• Dr Lockwood Smith
International Trade

Trade Minister Lockwood Smith departs New Zealand today for meetings in Geneva, Lausanne, London and Washington DC.

Dr Smith will be participating in the "Friends of the New Round" Ministerial, the group of countries working to ensure the successful launch of a new round of trade negotiations in the World Trade Organisation.
"The Lausanne meeting will bring together Ministers of the Quad (the US, EU, Canada and Japan), leading developing countries, including Brazil, India and Egypt, and countries which, like New Zealand, have played key roles in the two previous "Friends" Ministerial Meetings in Hong Kong and Budapest," Dr Smith said.

"As the final preparatory meeting for the Seattle Ministerial Conference which is expected to launch the next WTO negotiating round, this is a very important meeting for New Zealand. Obviously, the nature and scope of WTO negotiations on agriculture, as well as trade in services and industrial products (including fish and forest products), are very important to New Zealand.

"New Zealand's producers are highly innovative and competitive, but barriers to trade limit our ability to compete internationally. This round provides a real opportunity to achieve better access to overseas markets for our exporters, Dr Smith said.

Dr Smith will also formally open the new premises of the New Zealand Permanent Mission that provides representation to the United Nations Conference on Disarmament and the WTO in Geneva.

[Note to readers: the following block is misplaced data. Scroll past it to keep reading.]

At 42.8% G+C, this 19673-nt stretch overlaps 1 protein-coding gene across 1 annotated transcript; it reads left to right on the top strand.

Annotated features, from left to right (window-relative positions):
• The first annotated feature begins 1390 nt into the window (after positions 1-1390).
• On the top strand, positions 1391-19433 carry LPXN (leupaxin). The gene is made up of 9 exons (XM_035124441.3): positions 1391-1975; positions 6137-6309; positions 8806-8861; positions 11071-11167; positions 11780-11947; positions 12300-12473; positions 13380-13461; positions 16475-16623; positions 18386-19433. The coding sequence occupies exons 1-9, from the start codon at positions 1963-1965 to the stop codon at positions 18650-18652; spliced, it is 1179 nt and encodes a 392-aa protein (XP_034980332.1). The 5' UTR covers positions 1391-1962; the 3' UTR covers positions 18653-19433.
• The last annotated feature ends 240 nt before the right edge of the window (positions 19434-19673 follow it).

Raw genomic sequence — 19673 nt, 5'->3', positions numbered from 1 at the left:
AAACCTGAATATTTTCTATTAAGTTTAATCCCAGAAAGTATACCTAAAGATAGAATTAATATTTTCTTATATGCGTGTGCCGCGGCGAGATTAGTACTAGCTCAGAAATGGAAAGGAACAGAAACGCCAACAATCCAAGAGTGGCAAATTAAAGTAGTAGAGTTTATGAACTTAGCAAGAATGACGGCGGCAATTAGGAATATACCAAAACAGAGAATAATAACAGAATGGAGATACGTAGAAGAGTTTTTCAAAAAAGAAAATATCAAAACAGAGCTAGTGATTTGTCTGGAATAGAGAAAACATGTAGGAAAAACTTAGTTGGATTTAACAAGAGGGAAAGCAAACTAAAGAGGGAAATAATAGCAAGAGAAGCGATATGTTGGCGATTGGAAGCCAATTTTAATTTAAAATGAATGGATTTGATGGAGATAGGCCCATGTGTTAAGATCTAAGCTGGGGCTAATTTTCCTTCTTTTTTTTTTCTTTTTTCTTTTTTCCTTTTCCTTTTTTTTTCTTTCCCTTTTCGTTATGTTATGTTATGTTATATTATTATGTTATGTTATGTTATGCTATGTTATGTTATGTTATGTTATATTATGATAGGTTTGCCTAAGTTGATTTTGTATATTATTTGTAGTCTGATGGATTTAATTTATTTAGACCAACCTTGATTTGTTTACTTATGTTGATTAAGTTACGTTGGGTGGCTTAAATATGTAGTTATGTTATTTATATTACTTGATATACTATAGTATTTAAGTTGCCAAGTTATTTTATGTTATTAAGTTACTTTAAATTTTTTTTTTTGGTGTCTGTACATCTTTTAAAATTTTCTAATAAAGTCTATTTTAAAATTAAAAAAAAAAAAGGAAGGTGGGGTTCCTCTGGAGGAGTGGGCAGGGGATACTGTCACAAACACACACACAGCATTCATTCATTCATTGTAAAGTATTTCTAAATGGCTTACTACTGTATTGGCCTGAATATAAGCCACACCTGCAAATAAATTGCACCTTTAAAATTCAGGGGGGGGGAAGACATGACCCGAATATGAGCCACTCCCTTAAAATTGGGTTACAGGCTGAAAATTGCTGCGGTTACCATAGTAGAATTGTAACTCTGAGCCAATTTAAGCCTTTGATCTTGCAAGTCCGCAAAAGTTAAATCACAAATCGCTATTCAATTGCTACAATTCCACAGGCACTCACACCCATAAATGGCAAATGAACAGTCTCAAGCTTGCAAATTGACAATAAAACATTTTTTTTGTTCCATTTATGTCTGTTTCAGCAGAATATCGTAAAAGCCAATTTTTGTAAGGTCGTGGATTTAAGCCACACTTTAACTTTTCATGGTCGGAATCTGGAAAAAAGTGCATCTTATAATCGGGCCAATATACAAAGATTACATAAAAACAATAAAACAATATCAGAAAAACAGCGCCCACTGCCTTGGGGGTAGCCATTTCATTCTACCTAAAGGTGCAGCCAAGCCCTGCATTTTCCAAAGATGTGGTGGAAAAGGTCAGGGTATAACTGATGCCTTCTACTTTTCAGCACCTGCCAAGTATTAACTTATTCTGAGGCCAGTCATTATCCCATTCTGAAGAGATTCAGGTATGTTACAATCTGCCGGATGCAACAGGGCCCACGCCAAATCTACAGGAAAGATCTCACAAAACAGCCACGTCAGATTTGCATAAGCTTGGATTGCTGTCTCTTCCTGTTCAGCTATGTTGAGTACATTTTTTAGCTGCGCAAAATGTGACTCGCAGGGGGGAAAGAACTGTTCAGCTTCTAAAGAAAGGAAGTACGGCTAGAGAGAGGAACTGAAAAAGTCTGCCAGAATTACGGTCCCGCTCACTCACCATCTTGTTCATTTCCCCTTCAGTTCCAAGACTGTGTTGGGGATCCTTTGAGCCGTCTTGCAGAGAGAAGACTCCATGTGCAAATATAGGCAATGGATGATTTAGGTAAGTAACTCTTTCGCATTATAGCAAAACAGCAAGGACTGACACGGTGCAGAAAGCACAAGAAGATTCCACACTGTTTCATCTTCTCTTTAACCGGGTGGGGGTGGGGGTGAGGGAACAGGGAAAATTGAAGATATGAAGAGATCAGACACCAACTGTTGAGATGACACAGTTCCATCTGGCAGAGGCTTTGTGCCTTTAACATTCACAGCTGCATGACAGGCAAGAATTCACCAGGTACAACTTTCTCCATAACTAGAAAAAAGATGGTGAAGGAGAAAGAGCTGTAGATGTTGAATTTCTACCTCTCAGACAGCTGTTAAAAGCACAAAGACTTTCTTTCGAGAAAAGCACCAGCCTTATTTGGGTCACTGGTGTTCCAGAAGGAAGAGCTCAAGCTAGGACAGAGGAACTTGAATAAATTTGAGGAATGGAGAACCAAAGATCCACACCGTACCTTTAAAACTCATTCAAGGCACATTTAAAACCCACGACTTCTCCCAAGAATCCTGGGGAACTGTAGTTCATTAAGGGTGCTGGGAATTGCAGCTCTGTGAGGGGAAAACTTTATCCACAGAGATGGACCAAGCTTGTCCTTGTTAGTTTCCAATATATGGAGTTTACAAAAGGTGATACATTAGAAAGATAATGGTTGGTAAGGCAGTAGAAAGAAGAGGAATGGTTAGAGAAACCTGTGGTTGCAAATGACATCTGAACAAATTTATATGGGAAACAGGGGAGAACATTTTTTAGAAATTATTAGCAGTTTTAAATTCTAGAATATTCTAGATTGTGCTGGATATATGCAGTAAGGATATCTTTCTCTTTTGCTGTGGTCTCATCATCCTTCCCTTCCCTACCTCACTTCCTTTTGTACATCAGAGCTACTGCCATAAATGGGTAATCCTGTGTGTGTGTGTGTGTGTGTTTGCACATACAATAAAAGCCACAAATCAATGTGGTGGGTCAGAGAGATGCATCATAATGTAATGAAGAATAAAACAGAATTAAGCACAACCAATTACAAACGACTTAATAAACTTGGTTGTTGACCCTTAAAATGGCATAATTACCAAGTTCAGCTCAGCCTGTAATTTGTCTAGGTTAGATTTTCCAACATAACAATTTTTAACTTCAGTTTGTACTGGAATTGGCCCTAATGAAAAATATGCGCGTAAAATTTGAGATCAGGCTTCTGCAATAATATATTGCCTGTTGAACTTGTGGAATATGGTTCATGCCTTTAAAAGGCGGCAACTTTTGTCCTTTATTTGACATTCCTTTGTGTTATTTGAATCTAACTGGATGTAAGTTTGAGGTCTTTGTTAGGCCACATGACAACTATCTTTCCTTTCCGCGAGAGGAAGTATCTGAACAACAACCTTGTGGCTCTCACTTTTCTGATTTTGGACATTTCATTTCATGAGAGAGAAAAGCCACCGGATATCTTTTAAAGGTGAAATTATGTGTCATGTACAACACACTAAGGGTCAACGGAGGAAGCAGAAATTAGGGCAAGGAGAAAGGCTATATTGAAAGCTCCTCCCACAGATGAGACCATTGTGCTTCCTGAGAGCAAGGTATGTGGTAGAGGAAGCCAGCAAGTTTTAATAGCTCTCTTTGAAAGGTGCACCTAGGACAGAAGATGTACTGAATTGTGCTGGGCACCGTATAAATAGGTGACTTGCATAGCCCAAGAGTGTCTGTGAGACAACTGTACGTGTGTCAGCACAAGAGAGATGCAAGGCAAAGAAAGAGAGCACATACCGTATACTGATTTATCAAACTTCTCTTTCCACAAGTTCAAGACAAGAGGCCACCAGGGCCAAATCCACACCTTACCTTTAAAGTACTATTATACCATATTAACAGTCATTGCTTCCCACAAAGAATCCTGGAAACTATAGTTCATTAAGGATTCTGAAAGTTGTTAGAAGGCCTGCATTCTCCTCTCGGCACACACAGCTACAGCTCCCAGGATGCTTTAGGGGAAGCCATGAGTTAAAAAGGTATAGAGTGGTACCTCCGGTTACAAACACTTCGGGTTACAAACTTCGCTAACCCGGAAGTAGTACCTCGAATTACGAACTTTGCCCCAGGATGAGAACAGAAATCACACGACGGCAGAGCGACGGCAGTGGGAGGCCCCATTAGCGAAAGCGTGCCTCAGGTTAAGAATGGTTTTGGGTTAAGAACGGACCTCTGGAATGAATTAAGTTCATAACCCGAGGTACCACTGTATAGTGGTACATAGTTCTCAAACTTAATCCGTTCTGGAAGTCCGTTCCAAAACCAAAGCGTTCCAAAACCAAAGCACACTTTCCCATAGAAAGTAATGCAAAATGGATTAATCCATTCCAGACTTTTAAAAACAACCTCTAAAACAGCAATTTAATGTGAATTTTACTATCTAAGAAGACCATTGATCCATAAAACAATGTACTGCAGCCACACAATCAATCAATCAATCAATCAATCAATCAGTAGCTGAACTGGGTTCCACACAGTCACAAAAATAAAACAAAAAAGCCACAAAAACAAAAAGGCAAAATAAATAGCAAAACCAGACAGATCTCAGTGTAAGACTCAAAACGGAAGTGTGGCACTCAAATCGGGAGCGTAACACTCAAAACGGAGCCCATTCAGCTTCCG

In London Dr Smith will meet with UK Agriculture Minister Nick Brown to discuss the EU's preparations for Seattle, gain Minister Brown's perspective on the WTO negotiations and identify areas of common ground in the lead up to the WTO Seattle Ministerial.

Dr Smith's visit to Washington DC will include calls on key agencies involved with the development of the agenda for the Seattle Ministerial.

"As APEC Chair and a member of the "Friends", New Zealand has been closely involved with preparations for the Seattle meeting. My visit to Washington will allow New Zealand to promote APEC's goals for the new WTO round and gain an insight into the American thinking on deliverables at Seattle," said Dr Smith.
Whilst in Washington Dr Smith will also ensure the US Administration remains focussed on "Project Five" (P5), a proposal to develop a free trade agreement between the US, Chile, New Zealand, Australia and Singapore.

"On his recent visit to New Zealand, President Clinton expressed interest in P5, and it's important that New Zealand keeps working with the Americans to advance planning for a ‘state of the art' free trade agreement," said Dr Smith.

"New Zealand will never achieve anything by sitting in Wellington and hoping for a positive outcome.

President Clinton's interest has added huge momentum to the possibility of bringing P5 together, and I'm determined to ensure that the US Administration is left in doubt of the potential to use the agreement to inject real impetus to trade liberalisation in the lead-up to Seattle," Dr Smith concluded.

Dr Smith returns to New Zealand on Sunday, 31 October 1999.